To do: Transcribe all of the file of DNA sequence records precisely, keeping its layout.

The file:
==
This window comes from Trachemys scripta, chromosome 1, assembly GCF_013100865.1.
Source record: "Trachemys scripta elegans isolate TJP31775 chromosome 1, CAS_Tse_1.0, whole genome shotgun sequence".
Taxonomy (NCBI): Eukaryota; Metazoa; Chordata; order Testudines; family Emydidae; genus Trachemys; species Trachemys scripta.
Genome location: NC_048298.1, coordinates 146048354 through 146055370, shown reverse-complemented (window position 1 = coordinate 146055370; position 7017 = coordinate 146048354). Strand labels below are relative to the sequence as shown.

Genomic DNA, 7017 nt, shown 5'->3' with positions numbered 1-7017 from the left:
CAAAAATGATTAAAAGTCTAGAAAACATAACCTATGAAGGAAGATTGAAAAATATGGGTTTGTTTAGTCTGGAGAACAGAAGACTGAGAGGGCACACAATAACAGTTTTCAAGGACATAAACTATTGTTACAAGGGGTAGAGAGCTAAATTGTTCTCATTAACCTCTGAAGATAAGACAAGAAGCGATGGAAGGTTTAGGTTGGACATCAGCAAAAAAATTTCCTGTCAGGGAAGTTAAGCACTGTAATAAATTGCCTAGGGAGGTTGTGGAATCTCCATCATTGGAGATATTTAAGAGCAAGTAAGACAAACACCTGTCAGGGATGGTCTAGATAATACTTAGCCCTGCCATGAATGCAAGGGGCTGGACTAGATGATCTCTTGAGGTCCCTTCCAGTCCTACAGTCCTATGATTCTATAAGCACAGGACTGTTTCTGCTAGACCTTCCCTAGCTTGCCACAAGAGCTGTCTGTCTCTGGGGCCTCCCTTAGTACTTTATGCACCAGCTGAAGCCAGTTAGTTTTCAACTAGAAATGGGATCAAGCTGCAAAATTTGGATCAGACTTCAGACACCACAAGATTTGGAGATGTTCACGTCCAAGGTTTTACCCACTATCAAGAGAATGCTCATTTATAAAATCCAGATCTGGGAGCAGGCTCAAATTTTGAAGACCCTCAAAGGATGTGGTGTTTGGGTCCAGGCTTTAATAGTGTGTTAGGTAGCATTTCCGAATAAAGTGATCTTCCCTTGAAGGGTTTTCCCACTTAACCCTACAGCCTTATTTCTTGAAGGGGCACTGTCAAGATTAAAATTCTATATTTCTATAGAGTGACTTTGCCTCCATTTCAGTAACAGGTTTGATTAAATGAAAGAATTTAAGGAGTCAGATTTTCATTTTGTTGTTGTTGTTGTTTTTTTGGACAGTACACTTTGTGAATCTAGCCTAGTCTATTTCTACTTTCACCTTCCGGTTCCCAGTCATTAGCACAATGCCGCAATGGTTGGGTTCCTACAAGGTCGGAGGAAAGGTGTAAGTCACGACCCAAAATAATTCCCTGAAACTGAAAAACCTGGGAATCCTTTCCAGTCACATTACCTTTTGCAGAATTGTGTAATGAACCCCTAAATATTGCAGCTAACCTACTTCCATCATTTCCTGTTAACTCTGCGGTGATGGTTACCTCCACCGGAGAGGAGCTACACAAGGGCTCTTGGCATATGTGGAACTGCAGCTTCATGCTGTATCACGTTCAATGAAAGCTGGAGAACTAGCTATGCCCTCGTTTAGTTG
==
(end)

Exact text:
This window comes from Trachemys scripta, chromosome 1, assembly GCF_013100865.1.
Source record: "Trachemys scripta elegans isolate TJP31775 chromosome 1, CAS_Tse_1.0, whole genome shotgun sequence".
Taxonomy (NCBI): Eukaryota; Metazoa; Chordata; order Testudines; family Emydidae; genus Trachemys; species Trachemys scripta.
Genome location: NC_048298.1, coordinates 146048354 through 146055370, shown reverse-complemented (window position 1 = coordinate 146055370; position 7017 = coordinate 146048354). Strand labels below are relative to the sequence as shown.

Genomic DNA, 7017 nt, shown 5'->3' with positions numbered 1-7017 from the left:
CAAAAATGATTAAAAGTCTAGAAAACATAACCTATGAAGGAAGATTGAAAAATATGGGTTTGTTTAGTCTGGAGAACAGAAGACTGAGAGGGCACACAATAACAGTTTTCAAGGACATAAACTATTGTTACAAGGGGTAGAGAGCTAAATTGTTCTCATTAACCTCTGAAGATAAGACAAGAAGCGATGGAAGGTTTAGGTTGGACATCAGCAAAAAAATTTCCTGTCAGGGAAGTTAAGCACTGTAATAAATTGCCTAGGGAGGTTGTGGAATCTCCATCATTGGAGATATTTAAGAGCAAGTAAGACAAACACCTGTCAGGGATGGTCTAGATAATACTTAGCCCTGCCATGAATGCAAGGGGCTGGACTAGATGATCTCTTGAGGTCCCTTCCAGTCCTACAGTCCTATGATTCTATAAGCACAGGACTGTTTCTGCTAGACCTTCCCTAGCTTGCCACAAGAGCTGTCTGTCTCTGGGGCCTCCCTTAGTACTTTATGCACCAGCTGAAGCCAGTTAGTTTTCAACTAGAAATGGGATCAAGCTGCAAAATTTGGATCAGACTTCAGACACCACAAGATTTGGAGATGTTCACGTCCAAGGTTTTACCCACTATCAAGAGAATGCTCATTTATAAAATCCAGATCTGGGAGCAGGCTCAAATTTTGAAGACCCTCAAAGGATGTGGTGTTTGGGTCCAGGCTTTAATAGTGTGTTAGGTAGCATTTCCGAATAAAGTGATCTTCCCTTGAAGGGTTTTCCCACTTAACCCTACAGCCTTATTTCTTGAAGGGGCACTGTCAAGATTAAAATTCTATATTTCTATAGAGTGACTTTGCCTCCATTTCAGTAACAGGTTTGATTAAATGAAAGAATTTAAGGAGTCAGATTTTCATTTTGTTGTTGTTGTTGTTTTTTTGGACAGTACACTTTGTGAATCTAGCCTAGTCTATTTCTACTTTCACCTTCCGGTTCCCAGTCATTAGCACAATGCCGCAATGGTTGGGTTCCTACAAGGTCGGAGGAAAGGTGTAAGTCACGACCCAAAATAATTCCCTGAAACTGAAAAACCTGGGAATCCTTTCCAGTCACATTACCTTTTGCAGAATTGTGTAATGAACCCCTAAATATTGCAGCTAACCTACTTCCATCATTTCCTGTTAACTCTGCGGTGATGGTTACCTCCACCGGAGAGGAGCTACACAAGGGCTCTTGGCATATGTGGAACTGCAGCTTCATGCTGTATCACGTTCAATGAAAGCTGGAGAACTAGCTATGCCCTCGTTTAGTTG